Paul Simons: social media has gone ‘notification’ mad but brand owners should resist it

I spotted an article in The Marketer magazine online titled “Six ways push notifications can help pull in and keep app users” by a lady called Dorothy Craven of a company called Element Wave.

I think my blood began to boil before I had finished the headline as I do have a growing hatred of ‘notifications.’ Facebook seem to get their knickers in a twist if I don’t go on to the site daily so they send me ‘notifications’ along the lines of ‘Bill commented on John’s photograph of his pet hamster,’ like I’m going to be remotely interested.

facebook-targetSometimes I get ‘you have notifications you have missed‘ that sound like they might be important but of course they are not notifications as in, someone I know would like to inform me of something important. They are mostly drivel posts about absolute garbage.

I haven’t been too scientific about my analysis but my sense is the most frequent posts on Facebook are about 1) pets, 2) babies, 3) beaches, 4) shoes, 5) airline topics (ticket, picture out of window, lounge, seat, food, drinks) most of which are not on my radar. The only exceptions are if they relate to my close family. I haven’t any interest in other people’s more personal lives, as I’m sure they are not interested in mine either (it is pretty dull anyway).

LinkedIn have followed Facebook’s lead and I have started getting notifications about someone’s birthday in Cape Town who I’ve never met or never will. It feels like a pandemic creeping across the world.

I feel like a lone voice because any criticism of social media appears to be met with the kind of look held in reserve for handling difficult moments with elderly relatives, the kind when granny breaks wind at tea time with the family.

I do suspect that within large organisations there is a dis-connect between the digital team and the board where the non-executive board members avoid asking questions about the company’s social media strategy to ensure they don’t look stupid; therefore allowing the digital team working away in the windowless basement to do their worst.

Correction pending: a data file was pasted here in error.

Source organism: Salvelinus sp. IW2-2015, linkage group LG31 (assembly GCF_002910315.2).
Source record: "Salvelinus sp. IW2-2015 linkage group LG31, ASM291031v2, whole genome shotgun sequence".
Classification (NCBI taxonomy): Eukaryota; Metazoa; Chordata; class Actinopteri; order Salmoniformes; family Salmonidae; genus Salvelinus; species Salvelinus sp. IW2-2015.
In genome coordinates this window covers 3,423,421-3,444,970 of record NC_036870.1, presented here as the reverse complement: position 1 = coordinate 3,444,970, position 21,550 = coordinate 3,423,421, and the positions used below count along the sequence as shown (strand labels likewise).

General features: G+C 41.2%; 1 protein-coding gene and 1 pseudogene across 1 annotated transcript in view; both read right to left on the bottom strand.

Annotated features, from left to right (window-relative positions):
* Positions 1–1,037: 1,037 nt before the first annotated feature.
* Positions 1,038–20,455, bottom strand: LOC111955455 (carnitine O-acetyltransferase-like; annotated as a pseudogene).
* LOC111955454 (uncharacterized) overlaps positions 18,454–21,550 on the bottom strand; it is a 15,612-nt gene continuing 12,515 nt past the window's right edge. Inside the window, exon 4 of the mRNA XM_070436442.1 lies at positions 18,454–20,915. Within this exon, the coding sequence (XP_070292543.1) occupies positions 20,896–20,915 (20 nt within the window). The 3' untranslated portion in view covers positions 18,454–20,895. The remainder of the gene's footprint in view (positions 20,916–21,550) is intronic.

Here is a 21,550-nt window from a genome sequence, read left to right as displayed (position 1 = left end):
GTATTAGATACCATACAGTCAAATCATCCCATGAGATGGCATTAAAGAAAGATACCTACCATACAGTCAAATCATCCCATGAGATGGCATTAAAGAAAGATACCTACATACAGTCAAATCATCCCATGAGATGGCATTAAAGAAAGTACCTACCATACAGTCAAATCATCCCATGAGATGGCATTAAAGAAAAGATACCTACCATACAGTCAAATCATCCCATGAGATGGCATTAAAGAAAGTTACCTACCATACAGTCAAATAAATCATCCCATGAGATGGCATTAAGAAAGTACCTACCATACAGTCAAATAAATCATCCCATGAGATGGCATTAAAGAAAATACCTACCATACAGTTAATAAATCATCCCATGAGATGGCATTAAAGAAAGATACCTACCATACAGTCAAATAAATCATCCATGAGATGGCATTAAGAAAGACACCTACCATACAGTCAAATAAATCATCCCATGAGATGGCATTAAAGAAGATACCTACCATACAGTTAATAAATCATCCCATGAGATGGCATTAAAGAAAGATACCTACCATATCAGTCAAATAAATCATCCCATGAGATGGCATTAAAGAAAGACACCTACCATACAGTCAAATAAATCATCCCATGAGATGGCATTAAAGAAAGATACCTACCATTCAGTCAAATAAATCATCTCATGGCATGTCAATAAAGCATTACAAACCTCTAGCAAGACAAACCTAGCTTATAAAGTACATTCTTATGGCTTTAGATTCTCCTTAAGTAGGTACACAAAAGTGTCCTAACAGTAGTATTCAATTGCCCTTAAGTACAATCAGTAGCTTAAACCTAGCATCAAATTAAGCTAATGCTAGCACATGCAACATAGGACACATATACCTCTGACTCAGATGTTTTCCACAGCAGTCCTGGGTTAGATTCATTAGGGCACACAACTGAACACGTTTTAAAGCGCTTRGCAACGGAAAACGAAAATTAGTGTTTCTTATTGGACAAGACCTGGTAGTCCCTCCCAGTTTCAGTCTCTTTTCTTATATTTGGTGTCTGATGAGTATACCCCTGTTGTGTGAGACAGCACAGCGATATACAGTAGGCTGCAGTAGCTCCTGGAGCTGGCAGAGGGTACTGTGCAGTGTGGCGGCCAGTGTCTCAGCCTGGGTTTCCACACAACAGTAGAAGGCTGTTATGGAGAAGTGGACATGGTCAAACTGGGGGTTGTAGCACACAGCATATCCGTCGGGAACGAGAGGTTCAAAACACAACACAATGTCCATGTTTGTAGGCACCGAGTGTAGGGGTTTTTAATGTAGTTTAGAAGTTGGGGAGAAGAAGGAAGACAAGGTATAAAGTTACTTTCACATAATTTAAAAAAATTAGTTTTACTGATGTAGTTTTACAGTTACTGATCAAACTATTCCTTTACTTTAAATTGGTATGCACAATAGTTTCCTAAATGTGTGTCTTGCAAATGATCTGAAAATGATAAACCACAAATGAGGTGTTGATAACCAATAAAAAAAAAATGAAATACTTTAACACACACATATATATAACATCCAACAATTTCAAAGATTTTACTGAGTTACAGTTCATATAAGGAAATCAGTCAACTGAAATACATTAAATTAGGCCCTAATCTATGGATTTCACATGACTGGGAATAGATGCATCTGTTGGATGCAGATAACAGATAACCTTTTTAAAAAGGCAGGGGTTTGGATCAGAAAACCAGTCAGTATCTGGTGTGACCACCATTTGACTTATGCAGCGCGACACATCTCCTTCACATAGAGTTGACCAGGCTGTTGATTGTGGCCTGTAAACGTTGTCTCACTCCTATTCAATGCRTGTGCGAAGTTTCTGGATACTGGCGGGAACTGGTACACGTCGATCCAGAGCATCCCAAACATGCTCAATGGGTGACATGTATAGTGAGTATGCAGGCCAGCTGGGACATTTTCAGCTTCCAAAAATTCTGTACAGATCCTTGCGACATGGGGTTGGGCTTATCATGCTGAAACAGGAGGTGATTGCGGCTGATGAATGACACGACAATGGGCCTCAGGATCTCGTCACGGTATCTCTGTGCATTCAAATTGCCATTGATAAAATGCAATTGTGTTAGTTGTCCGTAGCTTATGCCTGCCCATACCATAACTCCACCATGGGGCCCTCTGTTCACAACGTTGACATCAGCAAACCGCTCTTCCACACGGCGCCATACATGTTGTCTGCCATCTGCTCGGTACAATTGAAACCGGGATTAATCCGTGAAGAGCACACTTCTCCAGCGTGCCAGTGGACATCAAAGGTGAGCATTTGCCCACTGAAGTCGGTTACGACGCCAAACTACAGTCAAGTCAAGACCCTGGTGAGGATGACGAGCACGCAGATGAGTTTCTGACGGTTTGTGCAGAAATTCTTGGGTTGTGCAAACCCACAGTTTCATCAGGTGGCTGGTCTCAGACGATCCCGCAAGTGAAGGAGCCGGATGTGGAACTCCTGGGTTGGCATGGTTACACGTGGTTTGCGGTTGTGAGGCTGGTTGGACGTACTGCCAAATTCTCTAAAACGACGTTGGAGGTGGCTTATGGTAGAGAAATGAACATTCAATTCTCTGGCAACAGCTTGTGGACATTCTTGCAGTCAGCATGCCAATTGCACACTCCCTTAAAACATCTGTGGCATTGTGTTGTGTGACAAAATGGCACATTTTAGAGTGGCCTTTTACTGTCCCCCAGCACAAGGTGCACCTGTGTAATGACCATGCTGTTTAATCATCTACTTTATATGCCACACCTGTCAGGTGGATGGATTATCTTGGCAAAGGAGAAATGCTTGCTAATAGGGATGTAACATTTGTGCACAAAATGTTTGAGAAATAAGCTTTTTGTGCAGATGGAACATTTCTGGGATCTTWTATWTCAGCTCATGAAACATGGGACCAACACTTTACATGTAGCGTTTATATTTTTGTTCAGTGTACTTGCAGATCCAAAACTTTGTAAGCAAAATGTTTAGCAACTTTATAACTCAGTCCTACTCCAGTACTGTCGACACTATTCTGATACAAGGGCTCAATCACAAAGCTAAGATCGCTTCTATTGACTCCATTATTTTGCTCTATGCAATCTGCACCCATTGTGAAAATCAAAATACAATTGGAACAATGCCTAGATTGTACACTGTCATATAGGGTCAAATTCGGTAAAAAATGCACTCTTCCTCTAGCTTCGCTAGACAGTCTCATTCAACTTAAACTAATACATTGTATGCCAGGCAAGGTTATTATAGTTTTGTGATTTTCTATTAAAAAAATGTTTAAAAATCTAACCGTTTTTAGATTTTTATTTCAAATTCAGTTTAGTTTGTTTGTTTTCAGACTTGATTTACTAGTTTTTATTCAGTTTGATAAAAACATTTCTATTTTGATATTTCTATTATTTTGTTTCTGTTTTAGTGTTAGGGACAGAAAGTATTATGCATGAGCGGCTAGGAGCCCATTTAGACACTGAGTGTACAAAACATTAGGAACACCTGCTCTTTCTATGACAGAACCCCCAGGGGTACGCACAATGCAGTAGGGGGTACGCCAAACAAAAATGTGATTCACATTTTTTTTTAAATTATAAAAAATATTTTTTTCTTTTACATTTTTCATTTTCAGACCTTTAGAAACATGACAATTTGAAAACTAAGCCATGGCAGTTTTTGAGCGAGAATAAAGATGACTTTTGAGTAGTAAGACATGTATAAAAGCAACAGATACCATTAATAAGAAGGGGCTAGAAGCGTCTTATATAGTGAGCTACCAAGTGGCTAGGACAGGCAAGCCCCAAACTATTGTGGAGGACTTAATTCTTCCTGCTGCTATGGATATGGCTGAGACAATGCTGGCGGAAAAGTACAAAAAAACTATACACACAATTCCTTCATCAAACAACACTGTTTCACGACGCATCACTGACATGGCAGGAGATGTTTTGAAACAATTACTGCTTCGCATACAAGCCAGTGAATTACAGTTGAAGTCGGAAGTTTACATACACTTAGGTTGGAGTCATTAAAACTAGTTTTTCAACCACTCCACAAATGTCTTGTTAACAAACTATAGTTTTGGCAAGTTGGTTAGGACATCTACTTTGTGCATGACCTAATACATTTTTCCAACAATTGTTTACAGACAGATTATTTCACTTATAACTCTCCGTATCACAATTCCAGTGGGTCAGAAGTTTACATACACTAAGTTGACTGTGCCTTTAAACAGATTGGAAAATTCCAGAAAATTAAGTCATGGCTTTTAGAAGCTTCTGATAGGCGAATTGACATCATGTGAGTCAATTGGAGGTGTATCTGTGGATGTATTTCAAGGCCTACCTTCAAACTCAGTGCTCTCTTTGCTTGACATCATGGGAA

In terms of managing brands a truth is that irritating customers is a recipe for problems down the track. Just think about Ryanair and where they were before the U-turn on customer service. It looks like Mr O’Gobby saw the light, turning the 737 hard starboards to avoid crashing and burning. Social media channels face a similar challenge, although from a different perspective.

Social media sites need traffic in ever-increasing volumes to satisfy the voracious appetite of the investing community. It is inevitable that a proportion of Facebookers are passive – not particularly interested – so rather than let them fall asleep the geeks at FB have a gismo that sends them a ‘notification.’ I opened one about an hour ago and truthfully I’m just not sure what post was the one I had missed. It was just a prod to get me back on to the site.

I would caution brand owners to take great care about the advice from people like Ms Craven because she is looking at this topic from the site optimisation POV and not the customer optimisation POV. Isn’t this at the heart of Tesco’s fall from grace? Focusing on operational efficiency and forgetting the customer?

One Comment

  1. Paul… You and I know it’s all a giant wank. But let’s not tell anyone until after I have raised several million in funding for my new social media venture… “” You’re in for ten percent.
    Cheers/George “AdScam” Parker

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